3. The case made in the application for compensation was that Syed had previously been sick, but he went to his place of employment on 22-4-1952, in order to rejoin his duties. There, when going up to the dispensary of the employers' hospital, he stumbled on the staircase, suffered a fall and received injuries which subsequently proved fatal. That case was not adhered to in the course of the trial and the witnesses called for the applicant spoke of a different fall upon a different staircase. According to them, when Syed arrived at the company's premises on 22-4-1952, the doctor was net yet to be found & thereupon he took up a broomstick, placed it on a tin box, preparatory to starting the work for the day and went to the urinal. Upon his return from the urinal, he somehow slipped on the eastern staircase and it was there that he was found by certain of the witnesses in a prostrate condition. He was carried up to the dispensary ,where he died within a few minutes.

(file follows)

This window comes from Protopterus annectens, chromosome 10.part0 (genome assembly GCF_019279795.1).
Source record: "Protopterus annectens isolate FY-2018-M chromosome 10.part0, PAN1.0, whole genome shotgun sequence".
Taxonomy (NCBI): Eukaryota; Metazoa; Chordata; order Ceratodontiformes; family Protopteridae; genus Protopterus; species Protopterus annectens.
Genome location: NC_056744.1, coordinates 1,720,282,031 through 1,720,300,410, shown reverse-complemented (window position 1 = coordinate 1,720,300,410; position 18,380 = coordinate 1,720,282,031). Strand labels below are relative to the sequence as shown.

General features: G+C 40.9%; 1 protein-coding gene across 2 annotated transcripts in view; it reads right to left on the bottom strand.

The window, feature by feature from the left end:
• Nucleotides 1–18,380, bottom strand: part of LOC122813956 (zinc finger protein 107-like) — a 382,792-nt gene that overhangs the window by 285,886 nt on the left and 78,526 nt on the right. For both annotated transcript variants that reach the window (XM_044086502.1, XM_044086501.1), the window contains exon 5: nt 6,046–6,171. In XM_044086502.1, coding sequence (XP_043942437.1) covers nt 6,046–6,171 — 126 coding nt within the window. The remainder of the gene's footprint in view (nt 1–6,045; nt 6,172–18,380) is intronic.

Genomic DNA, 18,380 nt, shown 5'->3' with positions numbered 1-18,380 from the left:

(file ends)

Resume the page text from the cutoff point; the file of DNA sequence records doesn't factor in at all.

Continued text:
4. I should explain here why it was necessary for Syed to seek out the doctor when he came to report for duty after the expiry of the period of his leave. According to the evidence in the case, the rule followed in the establishment of this company is that if a workman falls ill and is granted sick leave, & thereafter wants an extension of that leave he can have such extension only if the Medical Officer of the Company recommends the same and grants him a certificate. Similarly, if a workman goes on sick leave and wants to Rejoin his duties after recovery he has to obtain from the Medical Officer a certificate of fitness before he can be allowed to resume his duties. The case made by the witnesses for the applicant, therefore, was that Syed considered himself as no longer sick and as fit for work and it was for the purpose of obtaining a certificate of fitness that he required to see the doctor.